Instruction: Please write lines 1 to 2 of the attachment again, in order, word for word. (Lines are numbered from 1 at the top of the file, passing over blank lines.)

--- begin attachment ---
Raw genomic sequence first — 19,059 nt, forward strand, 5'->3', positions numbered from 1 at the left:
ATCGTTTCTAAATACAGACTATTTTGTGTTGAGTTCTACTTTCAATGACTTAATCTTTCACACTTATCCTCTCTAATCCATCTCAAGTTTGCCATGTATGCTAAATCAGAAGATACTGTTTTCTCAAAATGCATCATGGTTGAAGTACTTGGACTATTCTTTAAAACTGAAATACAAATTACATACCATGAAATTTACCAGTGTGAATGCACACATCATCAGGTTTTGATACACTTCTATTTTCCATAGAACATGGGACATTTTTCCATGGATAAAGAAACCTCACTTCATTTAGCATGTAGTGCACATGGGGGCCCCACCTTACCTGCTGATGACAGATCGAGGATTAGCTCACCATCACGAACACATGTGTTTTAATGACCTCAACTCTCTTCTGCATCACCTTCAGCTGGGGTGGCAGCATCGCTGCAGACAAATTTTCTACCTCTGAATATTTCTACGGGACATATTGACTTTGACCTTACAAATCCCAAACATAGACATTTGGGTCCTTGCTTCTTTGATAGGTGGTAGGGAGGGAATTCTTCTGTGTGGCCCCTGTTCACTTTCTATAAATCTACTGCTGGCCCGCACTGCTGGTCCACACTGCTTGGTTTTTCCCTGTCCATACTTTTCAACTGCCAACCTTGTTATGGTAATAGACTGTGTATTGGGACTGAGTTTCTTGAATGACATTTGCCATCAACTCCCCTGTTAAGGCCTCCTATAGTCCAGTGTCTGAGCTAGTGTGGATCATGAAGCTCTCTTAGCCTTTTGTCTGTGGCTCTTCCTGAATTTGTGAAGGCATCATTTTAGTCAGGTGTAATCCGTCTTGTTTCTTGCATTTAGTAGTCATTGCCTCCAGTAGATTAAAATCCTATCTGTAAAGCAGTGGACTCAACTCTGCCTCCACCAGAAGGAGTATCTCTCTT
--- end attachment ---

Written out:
Raw genomic sequence first — 19,059 nt, forward strand, 5'->3', positions numbered from 1 at the left:
ATCGTTTCTAAATACAGACTATTTTGTGTTGAGTTCTACTTTCAATGACTTAATCTTTCACACTTATCCTCTCTAATCCATCTCAAGTTTGCCATGTATGCTAAATCAGAAGATACTGTTTTCTCAAAATGCATCATGGTTGAAGTACTTGGACTATTCTTTAAAACTGAAATACAAATTACATACCATGAAATTTACCAGTGTGAATGCACACATCATCAGGTTTTGATACACTTCTATTTTCCATAGAACATGGGACATTTTTCCATGGATAAAGAAACCTCACTTCATTTAGCATGTAGTGCACATGGGGGCCCCACCTTACCTGCTGATGACAGATCGAGGATTAGCTCACCATCACGAACACATGTGTTTTAATGACCTCAACTCTCTTCTGCATCACCTTCAGCTGGGGTGGCAGCATCGCTGCAGACAAATTTTCTACCTCTGAATATTTCTACGGGACATATTGACTTTGACCTTACAAATCCCAAACATAGACATTTGGGTCCTTGCTTCTTTGATAGGTGGTAGGGAGGGAATTCTTCTGTGTGGCCCCTGTTCACTTTCTATAAATCTACTGCTGGCCCGCACTGCTGGTCCACACTGCTTGGTTTTTCCCTGTCCATACTTTTCAACTGCCAACCTTGTTATGGTAATAGACTGTGTATTGGGACTGAGTTTCTTGAATGACATTTGCCATCAACTCCCCTGTTAAGGCCTCCTATAGTCCAGTGTCTGAGCTAGTGTGGATCATGAAGCTCTCTTAGCCTTTTGTCTGTGGCTCTTCCTGAATTTGTGAAGGCATCATTTTAGTCAGGTGTAATCCGTCTTGTTTCTTGCATTTAGTAGTCATTGCCTCCAGTAGATTAAAATCCTATCTGTAAAGCAGTGGACTCAACTCTGCCTCCACCAGAAGGAGTATCTCTCTT